• draw the appropriate vertical or horizontal line and see where it meets the unit circle to estimate the other coordinate
  • draw the two possible right triangles inside the unit circle and use the Pythagorean Theorem to algebraically determine the other part of the coordinate

For students who take the second approach, highlight that, for the first problem, the coordinates of one of the points on the unit circle are \(\left(\frac{3}{5}, \text-\frac{4}{5}\right)\). The Pythagorean Theorem applies to the side lengths which are \(\frac{3}{5}\) and \(\frac{4}{5}\) and it says \(\left(\frac{3}{5}\right)^2 + \left(\frac{4}{5}\right)^2 = 1\). Draw in a right triangle with labeled side lengths to help students visualize how the triangle is oriented inside the circle. If possible, use patty paper for the triangle and then move the patty paper to show how the coordinates \(\left(\frac{3}{5}, \text-\frac{4}{5}\right)\) must also be on the circle since \(\left(\frac{3}{5}\right)^2+ \left(\text-\frac{4}{5}\right)^2 = 1\).

This works not just for the point \(\left(\frac{3}{5}, \text-\frac{4}{5}\right)\), but for any point on the unit circle, because the sign of either coordinate becomes positive when that coordinate is squared.

3.2: Which Point? (10 minutes)

Activity

The purpose of this activity is to continue to build students’ understanding of the unit circle by focusing on a different way to define a point on the circle than a coordinate pair by using just an angle. This activity is meant to build on the previous activity and help students establish language for talking about points on the unit circle which they will use throughout the unit (MP6).

Launch

Display the image for all to see. Tell students to each pick a point and be prepared to identify its location using words. Challenge them to use as few words as possible.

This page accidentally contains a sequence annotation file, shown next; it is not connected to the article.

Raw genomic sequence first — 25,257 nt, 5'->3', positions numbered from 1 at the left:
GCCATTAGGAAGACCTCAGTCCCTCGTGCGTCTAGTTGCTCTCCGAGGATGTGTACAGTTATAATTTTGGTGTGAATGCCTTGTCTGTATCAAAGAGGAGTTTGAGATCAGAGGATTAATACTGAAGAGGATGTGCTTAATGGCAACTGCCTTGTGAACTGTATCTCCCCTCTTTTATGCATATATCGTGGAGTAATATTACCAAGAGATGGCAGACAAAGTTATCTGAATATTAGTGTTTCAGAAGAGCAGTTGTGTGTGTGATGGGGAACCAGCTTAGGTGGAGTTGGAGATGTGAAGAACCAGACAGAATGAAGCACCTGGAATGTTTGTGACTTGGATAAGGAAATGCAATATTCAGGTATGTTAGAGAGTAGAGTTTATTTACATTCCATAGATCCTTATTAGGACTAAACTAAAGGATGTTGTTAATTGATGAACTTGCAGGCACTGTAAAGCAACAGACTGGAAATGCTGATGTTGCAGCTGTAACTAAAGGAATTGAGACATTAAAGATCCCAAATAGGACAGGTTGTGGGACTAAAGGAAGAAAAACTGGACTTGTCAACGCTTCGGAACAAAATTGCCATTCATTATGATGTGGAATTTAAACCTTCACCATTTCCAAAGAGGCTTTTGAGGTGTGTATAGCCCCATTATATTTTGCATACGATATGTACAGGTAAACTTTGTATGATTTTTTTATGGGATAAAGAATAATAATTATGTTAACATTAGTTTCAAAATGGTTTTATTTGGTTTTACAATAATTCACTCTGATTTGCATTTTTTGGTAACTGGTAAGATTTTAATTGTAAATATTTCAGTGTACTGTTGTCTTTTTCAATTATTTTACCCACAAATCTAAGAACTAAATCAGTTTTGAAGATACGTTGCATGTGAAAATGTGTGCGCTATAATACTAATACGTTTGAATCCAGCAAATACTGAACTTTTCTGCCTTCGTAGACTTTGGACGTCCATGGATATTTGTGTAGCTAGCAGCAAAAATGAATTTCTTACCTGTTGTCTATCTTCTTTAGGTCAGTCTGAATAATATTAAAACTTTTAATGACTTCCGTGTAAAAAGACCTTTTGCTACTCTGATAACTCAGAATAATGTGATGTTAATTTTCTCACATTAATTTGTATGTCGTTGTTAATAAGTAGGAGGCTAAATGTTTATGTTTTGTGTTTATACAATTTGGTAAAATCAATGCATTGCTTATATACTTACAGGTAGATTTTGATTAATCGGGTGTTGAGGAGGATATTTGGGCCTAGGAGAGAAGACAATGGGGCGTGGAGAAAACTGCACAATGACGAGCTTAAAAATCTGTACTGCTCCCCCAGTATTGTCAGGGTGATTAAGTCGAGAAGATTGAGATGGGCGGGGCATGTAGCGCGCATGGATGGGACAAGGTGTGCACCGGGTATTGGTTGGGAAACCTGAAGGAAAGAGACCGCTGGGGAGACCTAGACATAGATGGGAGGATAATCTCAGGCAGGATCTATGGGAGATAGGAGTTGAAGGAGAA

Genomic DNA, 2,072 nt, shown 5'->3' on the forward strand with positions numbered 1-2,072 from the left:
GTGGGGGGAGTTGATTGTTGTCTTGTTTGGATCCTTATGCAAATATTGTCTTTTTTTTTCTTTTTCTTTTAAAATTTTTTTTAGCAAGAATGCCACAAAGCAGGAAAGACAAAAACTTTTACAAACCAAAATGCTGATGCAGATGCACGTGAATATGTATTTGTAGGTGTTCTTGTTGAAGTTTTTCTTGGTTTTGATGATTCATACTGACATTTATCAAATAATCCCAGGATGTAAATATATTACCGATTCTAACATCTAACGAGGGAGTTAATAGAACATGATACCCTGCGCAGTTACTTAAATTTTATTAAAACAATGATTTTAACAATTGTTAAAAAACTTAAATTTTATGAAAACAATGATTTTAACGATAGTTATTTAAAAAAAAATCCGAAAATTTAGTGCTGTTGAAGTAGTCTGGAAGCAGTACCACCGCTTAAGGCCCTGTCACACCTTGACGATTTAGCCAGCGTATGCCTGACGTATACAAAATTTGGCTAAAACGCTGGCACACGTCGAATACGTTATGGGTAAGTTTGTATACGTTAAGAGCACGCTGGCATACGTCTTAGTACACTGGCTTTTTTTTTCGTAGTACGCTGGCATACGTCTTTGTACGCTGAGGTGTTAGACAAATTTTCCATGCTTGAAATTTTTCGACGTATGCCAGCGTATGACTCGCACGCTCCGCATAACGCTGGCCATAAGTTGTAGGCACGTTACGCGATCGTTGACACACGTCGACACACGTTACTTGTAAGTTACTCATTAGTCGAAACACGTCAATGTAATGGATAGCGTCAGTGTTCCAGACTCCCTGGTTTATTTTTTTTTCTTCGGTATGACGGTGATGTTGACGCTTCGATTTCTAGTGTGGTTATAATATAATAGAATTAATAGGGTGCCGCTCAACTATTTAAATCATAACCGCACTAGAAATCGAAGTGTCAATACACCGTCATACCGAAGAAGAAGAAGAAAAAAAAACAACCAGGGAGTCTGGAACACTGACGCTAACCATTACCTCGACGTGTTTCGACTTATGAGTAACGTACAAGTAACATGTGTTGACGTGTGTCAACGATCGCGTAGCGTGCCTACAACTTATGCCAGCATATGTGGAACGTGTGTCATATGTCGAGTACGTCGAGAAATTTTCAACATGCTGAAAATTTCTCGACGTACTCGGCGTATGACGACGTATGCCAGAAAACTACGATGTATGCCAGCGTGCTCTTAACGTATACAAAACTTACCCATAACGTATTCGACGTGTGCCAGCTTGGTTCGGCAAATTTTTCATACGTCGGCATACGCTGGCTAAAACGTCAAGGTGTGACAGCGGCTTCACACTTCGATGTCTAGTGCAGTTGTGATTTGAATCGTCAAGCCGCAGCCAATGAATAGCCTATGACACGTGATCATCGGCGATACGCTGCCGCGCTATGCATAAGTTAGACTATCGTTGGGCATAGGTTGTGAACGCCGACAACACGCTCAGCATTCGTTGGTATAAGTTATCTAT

Engagement: Develop Effort and Persistence. Encourage and support opportunities for peer interactions. Invite students to pick a point with a partner and discuss how to describe its location. Display sentence frames to support students when they explain their strategy. For example, “It looks like. . .”, “I noticed . . . .”
Supports accessibility for: Language; Social-emotional skills

Student Facing

All points are 1 unit from the origin.

A circle on a coordinate plane, center at the origin, radius 1.Points are scattered in irregular intervals around the circle.

Choose one of the points. Be prepared to describe its location using only words.

Student Response

Student responses to this activity are available at one of our IM Certified Partners

Activity Synthesis

Select 3–5 students to identify their selected point using only words for the rest of the class. After each explanation and brief quiet think time, invite other students to silently guess the point. Next, ask the original student to circle or identify their point in some physical way on the displayed image so the rest of the class can check their guess. Finish each round by taking an informal show of hands to find how successful the explanation was at determining the point.